Latest quotes, page 2
The mind's eye can nowhere find anything more dazzling nor more dark than in man; it can fix itself upon nothing which is more awful, more complex, more mysterious, or more infinite. There is one spectacle
grander than the sea, that is the sky; there is one spectacle grander than the sky, that is the interior of the soul. To write the poem of the human conscience, were it only of a single man, were it only of the most infamous of men, would be to swallow up all epics in a superior and final epic.
I believe the great ones, Plato, Lao Tze, Buddha, Christ, Paul and the great Hebrew prophets are not remembered for negation or denial. Not that it is necessary to be remembered but there is one purpose in
writing I can see, beyond simply doing it interestingly. It is the duty of the writer to lift up, to extend, to encourage. If the written word has contributed anything at all to our developing species and our half developed culture, it is this: Great writing has been a staff to lean on, a mother to consult, a wisdom to pick up stumbling folly, a strength in weakness and a courage to support sick cowardice. And how any
negative or despairing approach can pretend to be literature I do not know. It is true that we are weak and sick and ugly and quarrelsome but if that is all we ever were, we would milleniums ago have disappeared from the face of the earth, and a few remnants of fossilized jaw bones, a few teeth in strata of limestone would be the only mark our species would have left on the earth.
Let us give Nature a chance; she knows her business better than we do.
Man is an animal, but a social animal. Society for its manifold blessings asks in exchange sacrifice and compromise. Concession is the world's walking gait. Fevers and hallucinations sweep over us, it is true; but be they permitted to infect the public body, slaughter shall result. Government is either organized benevolence or organized madness; its peculiar magnitude permits no shading.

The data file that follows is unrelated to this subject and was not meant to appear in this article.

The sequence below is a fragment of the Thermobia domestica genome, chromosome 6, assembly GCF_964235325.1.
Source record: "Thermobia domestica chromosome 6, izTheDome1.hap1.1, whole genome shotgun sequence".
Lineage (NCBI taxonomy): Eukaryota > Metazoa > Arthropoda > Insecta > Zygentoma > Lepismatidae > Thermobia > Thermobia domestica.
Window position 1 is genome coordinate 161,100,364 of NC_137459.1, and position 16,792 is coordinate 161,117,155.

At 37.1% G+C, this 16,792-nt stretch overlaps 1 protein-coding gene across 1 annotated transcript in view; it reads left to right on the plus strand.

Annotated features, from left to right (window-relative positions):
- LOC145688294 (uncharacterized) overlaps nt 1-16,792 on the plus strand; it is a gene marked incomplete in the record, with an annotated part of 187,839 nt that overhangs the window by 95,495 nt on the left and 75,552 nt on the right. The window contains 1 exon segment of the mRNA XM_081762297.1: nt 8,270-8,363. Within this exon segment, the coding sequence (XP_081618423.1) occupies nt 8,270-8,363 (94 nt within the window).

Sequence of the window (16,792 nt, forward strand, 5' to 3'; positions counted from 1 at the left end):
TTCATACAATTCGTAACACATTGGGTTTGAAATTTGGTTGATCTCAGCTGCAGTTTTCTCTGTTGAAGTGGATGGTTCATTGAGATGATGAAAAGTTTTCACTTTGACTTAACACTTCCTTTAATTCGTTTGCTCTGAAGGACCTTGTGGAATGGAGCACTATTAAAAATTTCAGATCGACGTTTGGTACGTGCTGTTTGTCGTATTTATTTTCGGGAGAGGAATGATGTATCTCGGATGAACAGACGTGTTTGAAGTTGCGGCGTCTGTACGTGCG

No one I know of has foreseen an America like the one we live in today. No one (except perhaps the acidic H. L. Mencken, who famously described American democracy as "the worship of jackals by jackasses") could have imagined that the 21st-century catastrophe to befall the U.S.A., the most debasing of disasters, would appear not, say, in the terrifying guise of an Orwellian Big Brother but in the ominously ridiculous commedia dell’arte figure of the boastful buffoon.
We have seen the mere distinction of colour made in the most enlightened period of time, a ground of the most oppressive dominion ever exercised by man over man. What has been the source of those unjust
laws complained of among ourselves? Has it not been the real or supposed interest of the major number? Debtors have defrauded their creditors. The landed interest has borne hard on the mercantile interest. The Holders of one species of property have thrown a disproportion of taxes on the holders of another species. The lesson we are to draw from the whole is that where a majority are united by a common sentiment, and have an opportunity, the rights of the minor party become insecure.
Throwing out preclearance when it has worked and is continuing to work to stop discriminatory changes is like throwing away your umbrella in a rainstorm because you are not getting wet.
The most incomprehensible thing about the world is that it is comprehensible.
Better defence than shield or breastplate, is holy innocence to the naked breast.
A favor well bestowed is almost as great an honor to him who confers it as to him who receives it.